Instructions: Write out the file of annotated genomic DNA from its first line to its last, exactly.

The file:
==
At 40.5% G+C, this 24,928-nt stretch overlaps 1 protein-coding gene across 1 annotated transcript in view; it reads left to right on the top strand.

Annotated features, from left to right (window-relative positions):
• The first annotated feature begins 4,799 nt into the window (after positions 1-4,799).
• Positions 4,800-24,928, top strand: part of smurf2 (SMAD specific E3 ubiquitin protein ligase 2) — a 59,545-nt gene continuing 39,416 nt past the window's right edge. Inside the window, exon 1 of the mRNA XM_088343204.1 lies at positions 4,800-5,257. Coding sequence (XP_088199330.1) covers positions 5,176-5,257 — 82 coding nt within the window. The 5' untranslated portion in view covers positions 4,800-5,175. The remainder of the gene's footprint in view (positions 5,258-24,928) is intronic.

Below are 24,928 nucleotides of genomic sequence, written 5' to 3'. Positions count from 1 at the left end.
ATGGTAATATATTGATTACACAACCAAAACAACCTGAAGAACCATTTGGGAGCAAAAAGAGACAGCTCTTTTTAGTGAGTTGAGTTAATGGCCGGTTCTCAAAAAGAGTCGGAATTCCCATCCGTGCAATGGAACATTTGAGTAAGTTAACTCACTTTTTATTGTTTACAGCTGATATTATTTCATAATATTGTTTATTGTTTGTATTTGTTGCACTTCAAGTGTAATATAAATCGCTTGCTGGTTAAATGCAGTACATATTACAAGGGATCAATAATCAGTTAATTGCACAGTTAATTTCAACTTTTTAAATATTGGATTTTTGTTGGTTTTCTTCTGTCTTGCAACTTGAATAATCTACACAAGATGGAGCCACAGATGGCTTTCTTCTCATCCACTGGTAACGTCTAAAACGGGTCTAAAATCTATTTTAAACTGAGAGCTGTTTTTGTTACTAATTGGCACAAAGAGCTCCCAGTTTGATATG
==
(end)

At 40.5% G+C, this 24,928-nt stretch overlaps 1 protein-coding gene across 1 annotated transcript in view; it reads left to right on the top strand.

Annotated features, from left to right (window-relative positions):
• The first annotated feature begins 4,799 nt into the window (after positions 1-4,799).
• Positions 4,800-24,928, top strand: part of smurf2 (SMAD specific E3 ubiquitin protein ligase 2) — a 59,545-nt gene continuing 39,416 nt past the window's right edge. Inside the window, exon 1 of the mRNA XM_088343204.1 lies at positions 4,800-5,257. Coding sequence (XP_088199330.1) covers positions 5,176-5,257 — 82 coding nt within the window. The 5' untranslated portion in view covers positions 4,800-5,175. The remainder of the gene's footprint in view (positions 5,258-24,928) is intronic.

Below are 24,928 nucleotides of genomic sequence, written 5' to 3'. Positions count from 1 at the left end.
ATGGTAATATATTGATTACACAACCAAAACAACCTGAAGAACCATTTGGGAGCAAAAAGAGACAGCTCTTTTTAGTGAGTTGAGTTAATGGCCGGTTCTCAAAAAGAGTCGGAATTCCCATCCGTGCAATGGAACATTTGAGTAAGTTAACTCACTTTTTATTGTTTACAGCTGATATTATTTCATAATATTGTTTATTGTTTGTATTTGTTGCACTTCAAGTGTAATATAAATCGCTTGCTGGTTAAATGCAGTACATATTACAAGGGATCAATAATCAGTTAATTGCACAGTTAATTTCAACTTTTTAAATATTGGATTTTTGTTGGTTTTCTTCTGTCTTGCAACTTGAATAATCTACACAAGATGGAGCCACAGATGGCTTTCTTCTCATCCACTGGTAACGTCTAAAACGGGTCTAAAATCTATTTTAAACTGAGAGCTGTTTTTGTTACTAATTGGCACAAAGAGCTCCCAGTTTGATATG